I realized this week that I’ve misunderstood what resilience meant my entire life.
I thought that being resilient meant being tough, not being deterred and being able to recover and get back on track.
I was wrong.
I got in, but thanks to a missed financial aid form deadline, I didn’t go there for 6th grade. I still remember how crushed I felt as a 10/11-year old. I couldn’t comprehend how tuition there could cost more than what my parents made in a year.
But teachers and relatives assured me it’d be okay— they’d help me get back on track. I spent 6th grade at our local Oakland middle school, which closed down a few years later due to poor performance.
I made one good friend that year, but mostly remember students making teachers cry and learning that the Pokemon game clock stopped at 255 hours. I even lost interest in making websites in HTML and Dreamweaver, which I had learned the year before.
I knew money was always tight, but my parents paid for a math tutor (an old Vietnamese man with cheap rates) so that I wouldn’t fall too far behind during this lost year.
That story had a happy ending. I got into the private school again, we turned in our financial aid forms on time, and I was fortunate enough to attend on full scholarship.
But I never shook that feeling that I got a late start and had to work extra hard to “get back on track”.
That and being a financial aid kid plus all the usual teenage angst meant years of not feeling adequate or enough.
Now, 20+ years later, startups and running have taught me that “getting back on track” isn’t what we should strive for at all.
Trying to get back to an imagined perfectly charted course is precisely what holds us back.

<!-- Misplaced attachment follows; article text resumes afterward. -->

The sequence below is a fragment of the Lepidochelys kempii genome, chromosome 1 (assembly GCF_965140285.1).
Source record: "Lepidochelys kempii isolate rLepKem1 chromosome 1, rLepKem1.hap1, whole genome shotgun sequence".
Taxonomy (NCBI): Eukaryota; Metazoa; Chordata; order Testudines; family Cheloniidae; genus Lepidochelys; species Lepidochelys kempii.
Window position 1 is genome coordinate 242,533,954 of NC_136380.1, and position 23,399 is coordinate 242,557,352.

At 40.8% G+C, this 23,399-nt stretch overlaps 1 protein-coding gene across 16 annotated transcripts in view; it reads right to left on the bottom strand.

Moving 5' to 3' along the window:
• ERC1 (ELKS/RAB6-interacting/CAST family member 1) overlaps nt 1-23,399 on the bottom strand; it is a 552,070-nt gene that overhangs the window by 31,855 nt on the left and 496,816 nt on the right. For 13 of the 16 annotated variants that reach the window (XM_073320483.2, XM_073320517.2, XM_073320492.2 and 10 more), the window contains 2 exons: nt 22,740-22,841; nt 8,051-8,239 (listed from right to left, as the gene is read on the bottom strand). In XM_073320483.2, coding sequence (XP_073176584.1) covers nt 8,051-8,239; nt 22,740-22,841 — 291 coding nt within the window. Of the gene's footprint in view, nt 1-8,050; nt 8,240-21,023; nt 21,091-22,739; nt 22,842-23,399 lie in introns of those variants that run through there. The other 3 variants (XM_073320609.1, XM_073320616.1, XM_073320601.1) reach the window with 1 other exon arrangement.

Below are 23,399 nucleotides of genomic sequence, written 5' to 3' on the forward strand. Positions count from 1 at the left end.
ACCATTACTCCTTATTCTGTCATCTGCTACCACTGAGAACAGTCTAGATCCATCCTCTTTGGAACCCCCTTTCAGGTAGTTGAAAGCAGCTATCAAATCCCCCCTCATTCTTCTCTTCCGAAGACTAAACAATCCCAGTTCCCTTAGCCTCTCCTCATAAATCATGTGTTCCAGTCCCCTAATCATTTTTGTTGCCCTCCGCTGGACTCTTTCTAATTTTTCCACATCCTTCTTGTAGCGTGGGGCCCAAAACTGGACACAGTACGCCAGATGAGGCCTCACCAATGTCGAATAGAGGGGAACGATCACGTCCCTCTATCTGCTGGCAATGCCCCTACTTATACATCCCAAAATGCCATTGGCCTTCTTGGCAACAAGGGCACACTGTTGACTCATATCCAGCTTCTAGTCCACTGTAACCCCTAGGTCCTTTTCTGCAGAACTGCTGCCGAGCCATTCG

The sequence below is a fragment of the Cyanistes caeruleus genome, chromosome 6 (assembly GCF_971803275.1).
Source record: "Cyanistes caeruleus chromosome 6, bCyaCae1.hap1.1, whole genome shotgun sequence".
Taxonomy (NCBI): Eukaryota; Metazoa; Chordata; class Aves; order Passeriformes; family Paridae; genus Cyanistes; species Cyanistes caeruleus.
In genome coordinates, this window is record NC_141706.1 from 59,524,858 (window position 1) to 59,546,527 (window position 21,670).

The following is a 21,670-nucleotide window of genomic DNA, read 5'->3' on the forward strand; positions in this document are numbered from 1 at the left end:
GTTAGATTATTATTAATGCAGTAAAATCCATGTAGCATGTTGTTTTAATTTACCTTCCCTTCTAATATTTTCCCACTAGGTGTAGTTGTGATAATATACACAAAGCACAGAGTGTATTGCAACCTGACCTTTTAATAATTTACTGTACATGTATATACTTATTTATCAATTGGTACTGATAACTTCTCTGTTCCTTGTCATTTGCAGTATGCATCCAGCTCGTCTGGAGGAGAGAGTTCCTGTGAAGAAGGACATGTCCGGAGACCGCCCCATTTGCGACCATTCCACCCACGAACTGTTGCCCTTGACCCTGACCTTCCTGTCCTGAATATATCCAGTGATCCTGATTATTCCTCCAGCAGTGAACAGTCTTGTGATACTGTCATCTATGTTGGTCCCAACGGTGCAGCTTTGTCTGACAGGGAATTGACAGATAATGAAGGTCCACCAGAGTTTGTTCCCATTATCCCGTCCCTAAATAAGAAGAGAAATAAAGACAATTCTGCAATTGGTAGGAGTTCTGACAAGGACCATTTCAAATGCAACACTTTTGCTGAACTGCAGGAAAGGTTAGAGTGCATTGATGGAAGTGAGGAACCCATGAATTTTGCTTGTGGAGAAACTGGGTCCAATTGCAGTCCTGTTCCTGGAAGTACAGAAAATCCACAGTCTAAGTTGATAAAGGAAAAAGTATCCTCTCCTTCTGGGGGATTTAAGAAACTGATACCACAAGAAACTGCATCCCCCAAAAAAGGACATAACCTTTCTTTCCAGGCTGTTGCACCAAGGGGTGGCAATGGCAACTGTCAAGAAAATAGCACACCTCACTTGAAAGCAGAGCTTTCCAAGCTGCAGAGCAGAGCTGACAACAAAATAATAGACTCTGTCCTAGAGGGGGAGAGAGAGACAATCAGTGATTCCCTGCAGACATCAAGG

This past Sunday, I was hoping to run a marathon personal best after two big years of base and the best feeling training block I had ever put together. Instead I didn’t even finish the race. That’s a story for another time, but I was pretty bummed.
But that’s when I realized: Resilience really means taking time to mourn the loss of what could have been, accepting it, and fully embracing the new, uncharted path, fully confident in your values, processes, and abilities and your community.
When we have a plan for our work, our training, our diets, or pretty much anything in our lives, inevitably something will knock us off course. Rather than just perpetually trying to “get back on track”, maybe we can all embrace the unknown together.
Let’s be resilient!
We try to encourage practicing resilience in Flow Club. We declare our intentions at the beginning of every session. Flow Club sessions help block off & protect our time, but urgent issues and life invariably happen. We adjust and reset.
Sometimes we get back to where we were originally hoping to go, but it’s the new journey that we should embrace.
Thanks for reading!
If you enjoyed this post, check out my latest post: Maker’s Schedule 2021:
Since Paul Graham (PG) wrote “Maker’s Schedule, Manager’s Schedule” in 2009, we’ve seen office work and schedules change drastically at least twice.
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